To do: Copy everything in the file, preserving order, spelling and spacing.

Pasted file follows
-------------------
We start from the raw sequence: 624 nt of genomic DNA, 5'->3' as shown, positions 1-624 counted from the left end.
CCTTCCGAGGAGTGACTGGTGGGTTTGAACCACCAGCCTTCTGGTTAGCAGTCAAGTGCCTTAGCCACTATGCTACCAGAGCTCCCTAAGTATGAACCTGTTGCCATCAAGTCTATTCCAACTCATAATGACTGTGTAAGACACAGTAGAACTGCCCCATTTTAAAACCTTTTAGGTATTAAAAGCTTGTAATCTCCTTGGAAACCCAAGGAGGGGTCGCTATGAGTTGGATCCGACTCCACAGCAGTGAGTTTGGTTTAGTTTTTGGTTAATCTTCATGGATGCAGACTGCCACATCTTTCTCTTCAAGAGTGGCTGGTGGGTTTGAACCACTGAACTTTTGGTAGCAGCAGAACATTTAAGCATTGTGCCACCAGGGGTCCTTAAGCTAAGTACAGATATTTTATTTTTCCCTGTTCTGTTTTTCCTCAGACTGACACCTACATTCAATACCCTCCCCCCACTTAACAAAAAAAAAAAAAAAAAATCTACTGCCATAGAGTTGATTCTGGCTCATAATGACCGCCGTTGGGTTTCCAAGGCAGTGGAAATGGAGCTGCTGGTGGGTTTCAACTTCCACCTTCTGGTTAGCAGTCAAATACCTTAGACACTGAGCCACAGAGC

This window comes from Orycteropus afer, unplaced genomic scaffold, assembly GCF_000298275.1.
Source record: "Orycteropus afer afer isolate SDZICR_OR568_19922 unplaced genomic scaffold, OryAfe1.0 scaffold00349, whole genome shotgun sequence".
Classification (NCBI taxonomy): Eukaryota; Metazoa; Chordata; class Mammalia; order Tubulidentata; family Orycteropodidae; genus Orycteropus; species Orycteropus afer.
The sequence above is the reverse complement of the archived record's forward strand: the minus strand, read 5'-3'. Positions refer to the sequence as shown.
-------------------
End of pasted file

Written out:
We start from the raw sequence: 624 nt of genomic DNA, 5'->3' as shown, positions 1-624 counted from the left end.
CCTTCCGAGGAGTGACTGGTGGGTTTGAACCACCAGCCTTCTGGTTAGCAGTCAAGTGCCTTAGCCACTATGCTACCAGAGCTCCCTAAGTATGAACCTGTTGCCATCAAGTCTATTCCAACTCATAATGACTGTGTAAGACACAGTAGAACTGCCCCATTTTAAAACCTTTTAGGTATTAAAAGCTTGTAATCTCCTTGGAAACCCAAGGAGGGGTCGCTATGAGTTGGATCCGACTCCACAGCAGTGAGTTTGGTTTAGTTTTTGGTTAATCTTCATGGATGCAGACTGCCACATCTTTCTCTTCAAGAGTGGCTGGTGGGTTTGAACCACTGAACTTTTGGTAGCAGCAGAACATTTAAGCATTGTGCCACCAGGGGTCCTTAAGCTAAGTACAGATATTTTATTTTTCCCTGTTCTGTTTTTCCTCAGACTGACACCTACATTCAATACCCTCCCCCCACTTAACAAAAAAAAAAAAAAAAAATCTACTGCCATAGAGTTGATTCTGGCTCATAATGACCGCCGTTGGGTTTCCAAGGCAGTGGAAATGGAGCTGCTGGTGGGTTTCAACTTCCACCTTCTGGTTAGCAGTCAAATACCTTAGACACTGAGCCACAGAGC

This window comes from Orycteropus afer, unplaced genomic scaffold, assembly GCF_000298275.1.
Source record: "Orycteropus afer afer isolate SDZICR_OR568_19922 unplaced genomic scaffold, OryAfe1.0 scaffold00349, whole genome shotgun sequence".
Classification (NCBI taxonomy): Eukaryota; Metazoa; Chordata; class Mammalia; order Tubulidentata; family Orycteropodidae; genus Orycteropus; species Orycteropus afer.
The sequence above is the reverse complement of the archived record's forward strand: the minus strand, read 5'-3'. Positions refer to the sequence as shown.